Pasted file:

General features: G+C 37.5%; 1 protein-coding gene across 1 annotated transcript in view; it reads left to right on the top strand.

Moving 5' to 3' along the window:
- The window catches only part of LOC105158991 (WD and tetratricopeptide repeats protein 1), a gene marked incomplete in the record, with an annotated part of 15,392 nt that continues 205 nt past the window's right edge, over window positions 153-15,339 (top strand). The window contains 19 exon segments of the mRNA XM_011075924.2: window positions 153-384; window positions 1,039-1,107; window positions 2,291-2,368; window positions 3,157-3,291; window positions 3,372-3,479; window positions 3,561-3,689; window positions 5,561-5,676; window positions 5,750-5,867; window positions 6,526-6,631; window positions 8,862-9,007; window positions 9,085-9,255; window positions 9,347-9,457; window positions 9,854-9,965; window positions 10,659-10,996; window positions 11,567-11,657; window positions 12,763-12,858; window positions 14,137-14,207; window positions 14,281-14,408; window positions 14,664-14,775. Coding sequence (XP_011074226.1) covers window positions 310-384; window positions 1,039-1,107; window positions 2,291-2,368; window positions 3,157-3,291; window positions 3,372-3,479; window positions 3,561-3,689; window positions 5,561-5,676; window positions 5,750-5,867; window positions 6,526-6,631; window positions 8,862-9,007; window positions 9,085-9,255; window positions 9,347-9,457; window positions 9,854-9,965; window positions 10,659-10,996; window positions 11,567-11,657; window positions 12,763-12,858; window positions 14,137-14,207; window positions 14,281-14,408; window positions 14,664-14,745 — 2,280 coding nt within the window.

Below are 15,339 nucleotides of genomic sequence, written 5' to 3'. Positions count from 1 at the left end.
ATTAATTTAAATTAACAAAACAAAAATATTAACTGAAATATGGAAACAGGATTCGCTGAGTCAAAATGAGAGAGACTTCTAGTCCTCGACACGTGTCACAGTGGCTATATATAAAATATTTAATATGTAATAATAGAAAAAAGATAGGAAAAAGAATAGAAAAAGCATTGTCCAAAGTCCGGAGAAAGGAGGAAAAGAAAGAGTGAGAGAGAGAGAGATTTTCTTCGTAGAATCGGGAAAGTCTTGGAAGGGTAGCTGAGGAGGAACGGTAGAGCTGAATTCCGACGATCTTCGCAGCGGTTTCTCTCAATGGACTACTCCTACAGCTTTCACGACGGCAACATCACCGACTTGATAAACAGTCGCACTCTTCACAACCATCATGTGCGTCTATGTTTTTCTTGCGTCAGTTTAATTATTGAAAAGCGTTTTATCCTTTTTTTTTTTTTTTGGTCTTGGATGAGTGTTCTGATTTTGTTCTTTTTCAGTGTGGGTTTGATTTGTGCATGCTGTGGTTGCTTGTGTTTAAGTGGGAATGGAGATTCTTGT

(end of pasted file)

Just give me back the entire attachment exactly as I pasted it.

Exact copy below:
General features: G+C 37.5%; 1 protein-coding gene across 1 annotated transcript in view; it reads left to right on the top strand.

Moving 5' to 3' along the window:
- The window catches only part of LOC105158991 (WD and tetratricopeptide repeats protein 1), a gene marked incomplete in the record, with an annotated part of 15,392 nt that continues 205 nt past the window's right edge, over window positions 153-15,339 (top strand). The window contains 19 exon segments of the mRNA XM_011075924.2: window positions 153-384; window positions 1,039-1,107; window positions 2,291-2,368; window positions 3,157-3,291; window positions 3,372-3,479; window positions 3,561-3,689; window positions 5,561-5,676; window positions 5,750-5,867; window positions 6,526-6,631; window positions 8,862-9,007; window positions 9,085-9,255; window positions 9,347-9,457; window positions 9,854-9,965; window positions 10,659-10,996; window positions 11,567-11,657; window positions 12,763-12,858; window positions 14,137-14,207; window positions 14,281-14,408; window positions 14,664-14,775. Coding sequence (XP_011074226.1) covers window positions 310-384; window positions 1,039-1,107; window positions 2,291-2,368; window positions 3,157-3,291; window positions 3,372-3,479; window positions 3,561-3,689; window positions 5,561-5,676; window positions 5,750-5,867; window positions 6,526-6,631; window positions 8,862-9,007; window positions 9,085-9,255; window positions 9,347-9,457; window positions 9,854-9,965; window positions 10,659-10,996; window positions 11,567-11,657; window positions 12,763-12,858; window positions 14,137-14,207; window positions 14,281-14,408; window positions 14,664-14,745 — 2,280 coding nt within the window.

Below are 15,339 nucleotides of genomic sequence, written 5' to 3'. Positions count from 1 at the left end.
ATTAATTTAAATTAACAAAACAAAAATATTAACTGAAATATGGAAACAGGATTCGCTGAGTCAAAATGAGAGAGACTTCTAGTCCTCGACACGTGTCACAGTGGCTATATATAAAATATTTAATATGTAATAATAGAAAAAAGATAGGAAAAAGAATAGAAAAAGCATTGTCCAAAGTCCGGAGAAAGGAGGAAAAGAAAGAGTGAGAGAGAGAGAGATTTTCTTCGTAGAATCGGGAAAGTCTTGGAAGGGTAGCTGAGGAGGAACGGTAGAGCTGAATTCCGACGATCTTCGCAGCGGTTTCTCTCAATGGACTACTCCTACAGCTTTCACGACGGCAACATCACCGACTTGATAAACAGTCGCACTCTTCACAACCATCATGTGCGTCTATGTTTTTCTTGCGTCAGTTTAATTATTGAAAAGCGTTTTATCCTTTTTTTTTTTTTTTGGTCTTGGATGAGTGTTCTGATTTTGTTCTTTTTCAGTGTGGGTTTGATTTGTGCATGCTGTGGTTGCTTGTGTTTAAGTGGGAATGGAGATTCTTGT